A disease that is linked to chronic fatigue and is characterised by aching and tender
muscles over a long period of time. Also common in fibromyalgia are insomnia,
headaches and joint pain. Low serotonin levels are a common feature in fibromyalgia
patients and the quality and amount of sleep is proportional to the amount of pain
experienced. Researchers have consistently shown that 5-HTP supplementation can
dramatically increase serotonin levels in fibromyalgia patients, and that this results in
decreased pain and fatigue. 50 patients with fibromyalgia were given either 5-HTP or a
placebo in a double blind study of the efficacy and tolerability of 5-
hydroxytryptophan. All symptoms were found to be improved in the 5-HTP group and
only mild transient side effects were noted.
St John’s Wort
Studies suggest that the combination of SJW and 5-HTP is better than using either one
on its own. SJW may help to improve serotonin levels in the brain and therefore one of
the primary benefits with St. John's wort (and 5-HTP) relates to its ability to improve
sleep quality. One of the key findings in patients with fibromyalgia is a reduced REM
sleep and an increased non-REM sleep. In addition, the deeper levels of sleep (stage III
and IV) are not achieved for long enough periods. As a result people with fibromyalgia
wake up feeling tired, worn-out, and in pain.
Magnesium deficiency is common in fibromyalgia. It is required for a variety of cellular
functions and is a co-factor nutrient in hundreds of enzymatic reactions in the body,
many of which are associated with energy production. Magnesium also supports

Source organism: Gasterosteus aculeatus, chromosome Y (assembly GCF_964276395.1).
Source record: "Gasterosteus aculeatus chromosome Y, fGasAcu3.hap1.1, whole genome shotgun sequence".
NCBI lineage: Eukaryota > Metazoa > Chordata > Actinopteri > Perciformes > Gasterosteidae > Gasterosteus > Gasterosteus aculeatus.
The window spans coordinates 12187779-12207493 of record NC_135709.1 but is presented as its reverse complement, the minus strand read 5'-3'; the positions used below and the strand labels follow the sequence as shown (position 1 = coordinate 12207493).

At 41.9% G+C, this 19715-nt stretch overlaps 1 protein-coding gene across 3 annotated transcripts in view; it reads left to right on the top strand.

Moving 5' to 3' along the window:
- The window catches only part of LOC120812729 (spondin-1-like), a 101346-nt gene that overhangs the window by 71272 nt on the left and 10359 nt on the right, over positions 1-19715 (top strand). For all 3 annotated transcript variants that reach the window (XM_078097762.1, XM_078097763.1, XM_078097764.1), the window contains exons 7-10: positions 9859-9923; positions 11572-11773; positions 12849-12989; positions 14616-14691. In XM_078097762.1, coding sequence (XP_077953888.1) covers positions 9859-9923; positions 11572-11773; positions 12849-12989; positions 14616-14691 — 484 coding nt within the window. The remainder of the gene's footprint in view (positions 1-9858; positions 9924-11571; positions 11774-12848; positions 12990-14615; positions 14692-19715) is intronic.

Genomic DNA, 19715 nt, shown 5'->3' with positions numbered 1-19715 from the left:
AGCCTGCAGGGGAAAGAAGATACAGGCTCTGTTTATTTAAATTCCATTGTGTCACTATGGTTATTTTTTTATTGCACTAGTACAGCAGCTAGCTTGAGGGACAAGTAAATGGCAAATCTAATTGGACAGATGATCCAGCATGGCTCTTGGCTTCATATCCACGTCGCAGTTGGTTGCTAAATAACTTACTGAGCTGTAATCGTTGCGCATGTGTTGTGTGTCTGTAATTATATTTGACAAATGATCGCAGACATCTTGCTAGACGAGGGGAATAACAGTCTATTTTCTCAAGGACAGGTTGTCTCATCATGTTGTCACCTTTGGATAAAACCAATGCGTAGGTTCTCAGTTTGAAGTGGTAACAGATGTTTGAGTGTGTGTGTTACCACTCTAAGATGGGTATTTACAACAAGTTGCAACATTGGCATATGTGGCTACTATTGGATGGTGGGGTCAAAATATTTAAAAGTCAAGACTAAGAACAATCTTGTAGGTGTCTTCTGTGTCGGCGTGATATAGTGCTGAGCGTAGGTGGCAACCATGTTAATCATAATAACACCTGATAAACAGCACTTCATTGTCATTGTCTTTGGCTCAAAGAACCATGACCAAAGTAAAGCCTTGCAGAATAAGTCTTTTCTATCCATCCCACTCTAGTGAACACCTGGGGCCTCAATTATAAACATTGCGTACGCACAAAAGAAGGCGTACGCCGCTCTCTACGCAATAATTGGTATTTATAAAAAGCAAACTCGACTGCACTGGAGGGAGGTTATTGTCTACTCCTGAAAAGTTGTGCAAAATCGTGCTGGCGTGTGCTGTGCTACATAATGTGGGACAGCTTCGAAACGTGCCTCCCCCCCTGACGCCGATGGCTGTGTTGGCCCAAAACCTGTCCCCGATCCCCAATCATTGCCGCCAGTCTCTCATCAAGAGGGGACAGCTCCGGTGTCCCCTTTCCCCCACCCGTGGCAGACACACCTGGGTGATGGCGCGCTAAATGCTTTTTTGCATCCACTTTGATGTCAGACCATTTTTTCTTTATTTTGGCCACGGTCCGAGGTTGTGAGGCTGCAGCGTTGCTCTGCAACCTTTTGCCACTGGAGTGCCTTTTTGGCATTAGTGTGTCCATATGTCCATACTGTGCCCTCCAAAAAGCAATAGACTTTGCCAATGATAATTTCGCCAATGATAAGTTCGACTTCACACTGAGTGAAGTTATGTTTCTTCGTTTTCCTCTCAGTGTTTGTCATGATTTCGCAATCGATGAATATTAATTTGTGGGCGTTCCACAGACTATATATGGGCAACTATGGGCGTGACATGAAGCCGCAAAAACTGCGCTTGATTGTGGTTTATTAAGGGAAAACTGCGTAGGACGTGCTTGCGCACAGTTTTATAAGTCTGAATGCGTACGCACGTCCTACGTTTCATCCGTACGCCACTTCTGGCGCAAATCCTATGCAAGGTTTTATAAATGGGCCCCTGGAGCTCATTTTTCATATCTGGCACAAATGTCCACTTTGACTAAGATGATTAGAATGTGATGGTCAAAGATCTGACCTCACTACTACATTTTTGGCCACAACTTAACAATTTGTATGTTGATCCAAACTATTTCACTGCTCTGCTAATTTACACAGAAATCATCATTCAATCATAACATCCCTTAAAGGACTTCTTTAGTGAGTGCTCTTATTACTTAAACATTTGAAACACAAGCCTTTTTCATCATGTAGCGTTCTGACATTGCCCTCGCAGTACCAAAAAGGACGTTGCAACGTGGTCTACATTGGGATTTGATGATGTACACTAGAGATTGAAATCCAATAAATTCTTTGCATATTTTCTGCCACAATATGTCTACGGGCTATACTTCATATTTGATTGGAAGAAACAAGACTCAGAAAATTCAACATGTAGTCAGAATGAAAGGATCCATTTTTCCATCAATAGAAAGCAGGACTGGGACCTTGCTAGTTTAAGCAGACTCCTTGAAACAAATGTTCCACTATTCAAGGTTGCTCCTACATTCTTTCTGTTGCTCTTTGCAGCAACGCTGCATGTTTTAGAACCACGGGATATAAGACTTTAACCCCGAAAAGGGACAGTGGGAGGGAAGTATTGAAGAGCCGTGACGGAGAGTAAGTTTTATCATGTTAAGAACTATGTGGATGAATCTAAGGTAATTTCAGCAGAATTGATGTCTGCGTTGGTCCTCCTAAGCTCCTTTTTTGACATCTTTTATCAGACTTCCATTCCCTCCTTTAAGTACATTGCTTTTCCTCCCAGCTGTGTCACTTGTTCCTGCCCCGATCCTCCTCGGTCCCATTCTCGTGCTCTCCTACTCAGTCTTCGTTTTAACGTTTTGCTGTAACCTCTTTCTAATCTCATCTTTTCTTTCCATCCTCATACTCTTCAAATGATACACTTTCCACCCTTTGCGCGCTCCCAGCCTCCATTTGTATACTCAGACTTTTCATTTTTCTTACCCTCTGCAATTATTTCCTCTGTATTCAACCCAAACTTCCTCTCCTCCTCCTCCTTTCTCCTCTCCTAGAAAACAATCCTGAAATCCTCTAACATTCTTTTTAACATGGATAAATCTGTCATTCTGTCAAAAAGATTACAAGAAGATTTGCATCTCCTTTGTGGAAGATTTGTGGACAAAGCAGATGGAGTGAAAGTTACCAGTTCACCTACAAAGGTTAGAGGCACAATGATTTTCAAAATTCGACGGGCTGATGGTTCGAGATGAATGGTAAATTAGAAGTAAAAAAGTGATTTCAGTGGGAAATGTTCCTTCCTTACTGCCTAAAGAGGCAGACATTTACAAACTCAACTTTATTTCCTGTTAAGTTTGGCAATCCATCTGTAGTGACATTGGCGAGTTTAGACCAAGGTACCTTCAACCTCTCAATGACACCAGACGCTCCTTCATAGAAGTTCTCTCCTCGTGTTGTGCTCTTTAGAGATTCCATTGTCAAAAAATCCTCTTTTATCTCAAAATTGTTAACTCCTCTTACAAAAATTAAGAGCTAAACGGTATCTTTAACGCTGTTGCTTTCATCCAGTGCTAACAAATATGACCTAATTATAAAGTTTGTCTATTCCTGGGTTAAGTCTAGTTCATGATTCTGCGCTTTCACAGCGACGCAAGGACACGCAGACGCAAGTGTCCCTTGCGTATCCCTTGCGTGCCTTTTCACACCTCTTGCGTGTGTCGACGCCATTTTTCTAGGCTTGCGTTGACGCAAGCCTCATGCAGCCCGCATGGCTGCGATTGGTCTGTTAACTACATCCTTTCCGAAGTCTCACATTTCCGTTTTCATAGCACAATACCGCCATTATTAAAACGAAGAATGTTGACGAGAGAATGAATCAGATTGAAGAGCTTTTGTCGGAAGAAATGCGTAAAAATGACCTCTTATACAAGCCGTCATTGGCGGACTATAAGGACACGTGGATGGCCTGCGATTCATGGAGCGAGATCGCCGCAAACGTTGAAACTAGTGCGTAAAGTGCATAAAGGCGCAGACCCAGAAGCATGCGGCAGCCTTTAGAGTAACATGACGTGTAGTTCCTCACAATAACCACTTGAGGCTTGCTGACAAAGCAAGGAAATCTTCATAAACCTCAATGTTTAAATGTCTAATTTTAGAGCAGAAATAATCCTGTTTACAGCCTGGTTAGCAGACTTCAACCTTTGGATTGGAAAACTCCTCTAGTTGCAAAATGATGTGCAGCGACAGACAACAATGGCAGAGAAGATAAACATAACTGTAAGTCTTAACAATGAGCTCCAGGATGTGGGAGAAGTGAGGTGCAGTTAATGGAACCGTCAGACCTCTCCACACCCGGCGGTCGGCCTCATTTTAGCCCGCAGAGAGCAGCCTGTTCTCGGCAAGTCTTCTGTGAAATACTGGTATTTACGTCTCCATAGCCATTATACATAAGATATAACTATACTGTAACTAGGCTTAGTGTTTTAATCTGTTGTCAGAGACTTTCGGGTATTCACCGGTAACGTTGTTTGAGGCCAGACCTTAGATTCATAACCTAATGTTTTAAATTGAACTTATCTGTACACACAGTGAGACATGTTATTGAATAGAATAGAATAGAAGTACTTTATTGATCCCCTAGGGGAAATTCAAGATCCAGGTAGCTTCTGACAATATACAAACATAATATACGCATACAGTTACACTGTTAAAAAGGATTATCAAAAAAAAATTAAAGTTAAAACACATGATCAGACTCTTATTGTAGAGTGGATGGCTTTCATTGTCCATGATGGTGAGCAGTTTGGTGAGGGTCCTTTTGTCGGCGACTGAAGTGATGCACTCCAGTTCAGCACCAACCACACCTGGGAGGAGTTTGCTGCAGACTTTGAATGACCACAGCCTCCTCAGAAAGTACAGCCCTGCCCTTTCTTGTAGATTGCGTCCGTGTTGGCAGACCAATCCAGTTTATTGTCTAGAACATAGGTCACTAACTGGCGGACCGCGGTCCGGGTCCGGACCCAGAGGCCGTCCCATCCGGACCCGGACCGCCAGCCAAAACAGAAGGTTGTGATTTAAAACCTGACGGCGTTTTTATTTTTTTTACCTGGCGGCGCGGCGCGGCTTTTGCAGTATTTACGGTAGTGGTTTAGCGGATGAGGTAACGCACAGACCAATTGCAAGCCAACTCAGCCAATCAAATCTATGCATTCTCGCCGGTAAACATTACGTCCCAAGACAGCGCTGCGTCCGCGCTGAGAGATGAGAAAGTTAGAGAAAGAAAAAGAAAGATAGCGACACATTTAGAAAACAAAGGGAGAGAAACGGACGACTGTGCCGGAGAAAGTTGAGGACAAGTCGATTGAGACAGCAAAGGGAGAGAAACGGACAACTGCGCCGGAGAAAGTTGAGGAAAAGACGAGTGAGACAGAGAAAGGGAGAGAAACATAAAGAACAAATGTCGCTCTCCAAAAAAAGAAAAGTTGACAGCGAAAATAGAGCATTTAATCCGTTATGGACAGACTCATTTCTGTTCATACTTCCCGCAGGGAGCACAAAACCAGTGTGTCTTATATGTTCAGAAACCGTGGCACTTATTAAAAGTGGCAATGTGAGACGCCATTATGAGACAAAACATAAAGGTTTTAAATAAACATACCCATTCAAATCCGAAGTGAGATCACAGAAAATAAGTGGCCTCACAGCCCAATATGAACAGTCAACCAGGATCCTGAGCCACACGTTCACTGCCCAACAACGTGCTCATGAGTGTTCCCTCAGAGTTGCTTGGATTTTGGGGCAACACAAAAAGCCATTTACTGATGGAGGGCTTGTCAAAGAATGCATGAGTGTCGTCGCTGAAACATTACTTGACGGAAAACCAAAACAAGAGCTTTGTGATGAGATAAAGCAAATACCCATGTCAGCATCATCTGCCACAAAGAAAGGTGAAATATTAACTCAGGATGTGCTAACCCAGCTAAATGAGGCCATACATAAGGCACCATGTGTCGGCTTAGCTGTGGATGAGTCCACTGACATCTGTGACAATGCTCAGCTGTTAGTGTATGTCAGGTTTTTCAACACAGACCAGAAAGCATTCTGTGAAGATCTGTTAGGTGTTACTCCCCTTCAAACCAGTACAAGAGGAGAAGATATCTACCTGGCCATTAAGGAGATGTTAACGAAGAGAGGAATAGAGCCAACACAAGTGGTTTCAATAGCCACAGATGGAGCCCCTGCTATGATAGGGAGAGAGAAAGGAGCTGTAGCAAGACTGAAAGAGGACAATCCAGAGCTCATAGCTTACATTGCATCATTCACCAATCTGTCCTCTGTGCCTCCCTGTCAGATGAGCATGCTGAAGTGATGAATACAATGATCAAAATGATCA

serotonin function. Studies suggest that magnesium may be an important factor in the
support of fibromyalgia patients, and is especially beneficial when used in combination
with 5-HTP. Magnesium in citrate or aspartate forms are the best for this condition.
Although specific research on the use of rhodiola in fybromyalgia is currently lacking,
there are a number of reasons that scientists are interested in studying it in relation to
this disorder. Rhodiola has been shown to increase levels of serotonin in the brain, a
key factor in fybromyalgia protocols. Rhodiola may also improve energy production
and its adaptogenic properties make the body more resistant to stress, a major factor in
both chronic fatigue and fybromyalgia.
Studies suggest a role for D-ribose in fatigue and myalgia. Fibromyalgia is linked to
chronic fatigue syndrome and is characterised by muscle aches and stiffness in multiple
sites around the body. Scientists think that it may be associated with a muscular
imbalance between adenosine diphosphate and adenosine triphosphate (ATP), and as a
key component of the nucleotide adenosine, D-ribose is thought to promote proper
energy metabolism and thus help restore normal muscle function.
Nutrient/Herb Typical intake range
5-hydroxytryptophan (5-HTP)1 50-100mg three times per day (empty stomach)
St. John’s Wort (0.3% hypericin)2 300 – 900mg per day
Magnesium citrate or aspartate3 200 – 600mg pare day
Rhodiola rosea extract4 250 – 750mg per day
D-Ribose5 3 - 10g per day
High quality proteins
Vegetables (esp. dark leafy green)
Nuts and seeds
Take gentle exercise
Minimise impact of stress (use stress management techniques)
1. May increase risk of scleroderma-like symptoms in susceptible individuals. May cause serotonin
syndrome if combined with antidepressant drugs that increase serotonin levels – avoid concurrent
use. Best avoided by pregnant women and nursing mothers.
2. May cause photosensitivity (increased sensitivity to ultraviolet light), especially with regular use
of high doses. Avoid using St. John’s Wort anti-depressant drugs.
3. High doses may cause loose stools.
4. Do not use during pregnancy or lactation. Concurrent use with anti-depressant medication under
medical supervision only.
5. May cause increased uric levels so should be avoided by those with gout. May cause
hypoglycaemia so diabetics should use with caution and under medical supervision. Avoid if
pregnant or breastfeeding.